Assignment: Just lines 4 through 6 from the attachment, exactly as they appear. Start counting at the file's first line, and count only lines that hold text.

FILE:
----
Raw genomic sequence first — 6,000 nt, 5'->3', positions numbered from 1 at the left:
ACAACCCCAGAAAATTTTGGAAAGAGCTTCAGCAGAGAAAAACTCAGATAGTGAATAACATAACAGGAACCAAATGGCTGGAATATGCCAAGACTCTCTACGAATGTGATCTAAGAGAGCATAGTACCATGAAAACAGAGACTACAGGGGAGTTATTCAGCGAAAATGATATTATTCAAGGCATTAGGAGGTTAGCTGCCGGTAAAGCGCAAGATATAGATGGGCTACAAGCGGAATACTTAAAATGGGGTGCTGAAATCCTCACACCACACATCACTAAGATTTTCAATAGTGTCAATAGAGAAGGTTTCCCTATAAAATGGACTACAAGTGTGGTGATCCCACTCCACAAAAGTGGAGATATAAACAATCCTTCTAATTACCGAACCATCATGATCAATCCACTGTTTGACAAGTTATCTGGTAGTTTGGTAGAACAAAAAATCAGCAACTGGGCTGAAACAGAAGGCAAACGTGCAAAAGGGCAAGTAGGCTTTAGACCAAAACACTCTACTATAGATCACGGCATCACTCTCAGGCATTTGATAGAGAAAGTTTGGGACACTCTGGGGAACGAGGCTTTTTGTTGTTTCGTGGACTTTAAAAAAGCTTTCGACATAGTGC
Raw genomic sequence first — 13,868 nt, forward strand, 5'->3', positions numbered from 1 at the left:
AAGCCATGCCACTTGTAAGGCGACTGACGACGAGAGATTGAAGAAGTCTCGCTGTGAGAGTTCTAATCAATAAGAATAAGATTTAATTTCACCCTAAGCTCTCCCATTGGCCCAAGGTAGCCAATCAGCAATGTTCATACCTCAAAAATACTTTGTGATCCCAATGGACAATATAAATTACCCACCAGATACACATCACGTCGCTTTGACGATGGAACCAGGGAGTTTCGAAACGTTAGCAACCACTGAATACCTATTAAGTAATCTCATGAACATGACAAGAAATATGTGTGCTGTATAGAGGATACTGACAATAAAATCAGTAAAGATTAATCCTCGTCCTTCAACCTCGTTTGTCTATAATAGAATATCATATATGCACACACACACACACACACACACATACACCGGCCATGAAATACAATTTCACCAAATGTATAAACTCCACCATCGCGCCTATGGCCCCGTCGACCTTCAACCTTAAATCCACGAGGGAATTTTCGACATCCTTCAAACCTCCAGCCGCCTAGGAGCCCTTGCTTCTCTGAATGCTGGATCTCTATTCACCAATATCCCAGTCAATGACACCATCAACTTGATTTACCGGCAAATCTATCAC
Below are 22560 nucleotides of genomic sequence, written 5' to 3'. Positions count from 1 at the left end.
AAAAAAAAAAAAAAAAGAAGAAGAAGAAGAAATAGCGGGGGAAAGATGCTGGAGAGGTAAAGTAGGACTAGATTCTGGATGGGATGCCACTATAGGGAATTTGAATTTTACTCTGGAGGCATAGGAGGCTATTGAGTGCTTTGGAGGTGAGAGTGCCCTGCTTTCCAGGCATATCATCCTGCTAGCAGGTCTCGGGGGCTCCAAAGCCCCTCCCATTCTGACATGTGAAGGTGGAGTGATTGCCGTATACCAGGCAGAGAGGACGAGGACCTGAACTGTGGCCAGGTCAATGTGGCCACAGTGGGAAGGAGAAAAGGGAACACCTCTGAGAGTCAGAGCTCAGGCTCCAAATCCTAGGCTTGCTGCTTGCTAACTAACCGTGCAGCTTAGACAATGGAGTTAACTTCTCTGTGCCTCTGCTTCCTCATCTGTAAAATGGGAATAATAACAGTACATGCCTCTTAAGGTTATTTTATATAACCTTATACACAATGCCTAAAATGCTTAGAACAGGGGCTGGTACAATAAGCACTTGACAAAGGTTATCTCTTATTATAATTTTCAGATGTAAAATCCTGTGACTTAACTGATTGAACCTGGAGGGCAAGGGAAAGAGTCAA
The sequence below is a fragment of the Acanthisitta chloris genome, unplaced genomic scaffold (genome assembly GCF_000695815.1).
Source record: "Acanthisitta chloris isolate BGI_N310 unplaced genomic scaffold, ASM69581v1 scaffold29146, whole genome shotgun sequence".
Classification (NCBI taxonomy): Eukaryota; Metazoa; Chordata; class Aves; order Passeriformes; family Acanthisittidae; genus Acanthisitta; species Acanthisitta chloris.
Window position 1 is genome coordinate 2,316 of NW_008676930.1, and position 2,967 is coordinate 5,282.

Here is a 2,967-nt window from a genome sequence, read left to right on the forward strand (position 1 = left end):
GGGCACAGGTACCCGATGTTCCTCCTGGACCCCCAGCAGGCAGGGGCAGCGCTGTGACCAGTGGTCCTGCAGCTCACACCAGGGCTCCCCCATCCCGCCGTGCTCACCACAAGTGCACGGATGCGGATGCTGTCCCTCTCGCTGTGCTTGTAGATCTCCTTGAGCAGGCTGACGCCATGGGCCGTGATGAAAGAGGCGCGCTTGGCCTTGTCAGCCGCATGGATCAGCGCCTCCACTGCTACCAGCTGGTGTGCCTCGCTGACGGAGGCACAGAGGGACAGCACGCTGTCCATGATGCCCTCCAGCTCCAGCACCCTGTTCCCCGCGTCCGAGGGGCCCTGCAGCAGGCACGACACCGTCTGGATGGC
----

AAGCCATGCCACTTGTAAGGCGACTGACGACGAGAGATTGAAGAAGTCTCGCTGTGAGAGTTCTAATCAATAAGAATAAGATTTAATTTCACCCTAAGCTCTCCCATTGGCCCAAGGTAGCCAATCAGCAATGTTCATACCTCAAAAATACTTTGTGATCCCAATGGACAATATAAATTACCCACCAGATACACATCACGTCGCTTTGACGATGGAACCAGGGAGTTTCGAAACGTTAGCAACCACTGAATACCTATTAAGTAATCTCATGAACATGACAAGAAATATGTGTGCTGTATAGAGGATACTGACAATAAAATCAGTAAAGATTAATCCTCGTCCTTCAACCTCGTTTGTCTATAATAGAATATCATATATGCACACACACACACACACACACACATACACCGGCCATGAAATACAATTTCACCAAATGTATAAACTCCACCATCGCGCCTATGGCCCCGTCGACCTTCAACCTTAAATCCACGAGGGAATTTTCGACATCCTTCAAACCTCCAGCCGCCTAGGAGCCCTTGCTTCTCTGAATGCTGGATCTCTATTCACCAATATCCCAGTCAATGACACCATCAACTTGATTTACCGGCAAATCTATCAC
Below are 22560 nucleotides of genomic sequence, written 5' to 3'. Positions count from 1 at the left end.
AAAAAAAAAAAAAAAAGAAGAAGAAGAAGAAATAGCGGGGGAAAGATGCTGGAGAGGTAAAGTAGGACTAGATTCTGGATGGGATGCCACTATAGGGAATTTGAATTTTACTCTGGAGGCATAGGAGGCTATTGAGTGCTTTGGAGGTGAGAGTGCCCTGCTTTCCAGGCATATCATCCTGCTAGCAGGTCTCGGGGGCTCCAAAGCCCCTCCCATTCTGACATGTGAAGGTGGAGTGATTGCCGTATACCAGGCAGAGAGGACGAGGACCTGAACTGTGGCCAGGTCAATGTGGCCACAGTGGGAAGGAGAAAAGGGAACACCTCTGAGAGTCAGAGCTCAGGCTCCAAATCCTAGGCTTGCTGCTTGCTAACTAACCGTGCAGCTTAGACAATGGAGTTAACTTCTCTGTGCCTCTGCTTCCTCATCTGTAAAATGGGAATAATAACAGTACATGCCTCTTAAGGTTATTTTATATAACCTTATACACAATGCCTAAAATGCTTAGAACAGGGGCTGGTACAATAAGCACTTGACAAAGGTTATCTCTTATTATAATTTTCAGATGTAAAATCCTGTGACTTAACTGATTGAACCTGGAGGGCAAGGGAAAGAGTCAA